Saturday, May 8, 2010

The Fourth Cut

I own four Swiss Army knives.
     The first I bought when I hadn’t much money but really wanted a knife that could cut down a tree.
     The second—a Christmas present from my sister’s new boyfriend—fit on a keychain and, as he said, was handy for clipping your nails when you had nothing else to do.
     The third was a parting gift from my first job, the largest model available, and so should’ve been my last; but for the fourth, which I got from my girlfriend and thought . . . why don’t you know I already have three of these things?

Rare And Beautiful

“What do you want for your birthday?”
     “Something rare and beautiful.”
     She really did not care, as long his offering demonstrated that he paid some kind of attention to her soul. It was what she sought to do when she chose gifts – to delight and surprise with the unexpected. She refused to be like her friend, Gail, who gave her husband a shopping list of purchases to make that included directions to which stores and in which sections to find the items. Although she was not above dropping hints. Had he been listening, he would never have needed to ask.

Friday, May 7, 2010

For only a second

I was five when Mrs. Drajic gave me an Ukrainian Easter egg. I lost it immediately and was devastated. This precious thing was mine for only three minutes. I know I appeared ungrateful, but the truth was that I placed it on a hedge to admire it. The waxy egg nested there for a second, its reds and blacks glowed in the April sunlight. It looked so exquisite that only a mythical bird of the rarest beauty could have claim to it. But then it sunk to the ground and neither me nor Mr. Drajic could ever find it again.

L’Enfant Sauvage

Generation after generation, the hedges of T. S. Darling Park had grown large and hollowed out slowly by the children who played there. Our parents expected the Town of Mount Royal to provide a selection of well maintained playground equipment, but it was these grand bushes that truly excited our imagination. Over the years, they had become like little houses inside, with individual rooms, and dirt floors hard packed. In one there was even a bathroom where someone said I could go and I did, right in the middle of Montréal. I was five, and there was no taming me.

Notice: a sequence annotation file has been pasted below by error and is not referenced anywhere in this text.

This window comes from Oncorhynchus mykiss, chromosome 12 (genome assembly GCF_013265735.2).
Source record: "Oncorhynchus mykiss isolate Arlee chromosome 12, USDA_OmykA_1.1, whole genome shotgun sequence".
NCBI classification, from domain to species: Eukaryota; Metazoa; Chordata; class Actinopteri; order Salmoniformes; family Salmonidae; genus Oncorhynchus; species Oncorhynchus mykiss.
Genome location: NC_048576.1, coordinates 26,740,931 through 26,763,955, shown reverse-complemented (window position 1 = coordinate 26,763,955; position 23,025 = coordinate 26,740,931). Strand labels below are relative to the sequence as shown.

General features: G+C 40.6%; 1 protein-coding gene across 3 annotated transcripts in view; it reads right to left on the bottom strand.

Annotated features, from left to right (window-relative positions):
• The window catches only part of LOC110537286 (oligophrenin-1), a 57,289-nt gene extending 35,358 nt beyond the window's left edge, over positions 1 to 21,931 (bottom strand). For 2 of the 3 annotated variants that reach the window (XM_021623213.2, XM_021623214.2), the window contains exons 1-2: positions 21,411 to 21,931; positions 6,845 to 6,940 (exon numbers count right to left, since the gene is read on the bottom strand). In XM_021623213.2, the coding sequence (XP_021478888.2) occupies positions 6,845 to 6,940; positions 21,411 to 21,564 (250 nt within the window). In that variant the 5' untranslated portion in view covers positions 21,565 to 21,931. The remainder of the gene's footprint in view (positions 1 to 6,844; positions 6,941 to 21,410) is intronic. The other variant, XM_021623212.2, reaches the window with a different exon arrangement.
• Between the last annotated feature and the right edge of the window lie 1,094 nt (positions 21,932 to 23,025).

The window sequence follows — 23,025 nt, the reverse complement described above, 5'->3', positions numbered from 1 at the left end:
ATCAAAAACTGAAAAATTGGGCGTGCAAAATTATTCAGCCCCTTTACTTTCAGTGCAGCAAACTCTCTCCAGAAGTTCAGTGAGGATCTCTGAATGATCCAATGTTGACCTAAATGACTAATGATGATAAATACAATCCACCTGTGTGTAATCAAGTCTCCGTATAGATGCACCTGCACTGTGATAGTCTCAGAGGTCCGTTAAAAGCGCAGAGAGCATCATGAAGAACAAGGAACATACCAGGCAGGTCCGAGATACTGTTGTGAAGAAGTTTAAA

Image from the Calgary Cinematheque Society.

Avoiding Domestication

Something in his clothes made her sneeze. At first she assumed it was the detergent he used, then she decided those clothes had not seen detergent for awhile. It must be some kind of mold growing on them. Yet he was meticulously dressed to give the coolest impression possible. Somehow she knew if she accepted his invitation back to his place, the same smell would pervade. And she would look in his fridge and find containers with fuzzy food in them. Another single guy avoiding domestication until the last minute. She would not be the one to tame him.

Thursday, May 6, 2010

Shrunken Meds

When I was a child I loved the Fantastic Voyage. I remember those tiny doctors in their white suits, the blobby corpuscles and squelchy arteries. What would have happened if the tiny scientists reverted back to full size while they were in the guy’s body? I’m sure Stephen Hawking has the answer to that one. And how did they get out in the end? Did Raquel Welsh and the others exit out of the guy’s butt, or did they make him sneeze?
     “Tear Drop.” said Richard and went downstairs to watch the British election, a story full of imploding assholes.


“So,” asked Nick. “Can someone please tell me exactly what the fuck just happened?”
     “I’m sorry,” said Atalanta, “but I think it’s just another case of Jason Strikes Again.”
     “So, you’re telling me I should have seen this coming?”
     “Well, as mother always said, a leopard can’t change his spots.”
     “But why do something like that?” said Nick. “Why be like that? How does someone get that way?”
     “Maybe it’s like one of those stories,” said Atalanta, smiling. “How the Camel Got His Hump; How the Giraffe Got His Neck; . . .”
     “Exactly!” said Nick. “How the Ass Got His Hole.”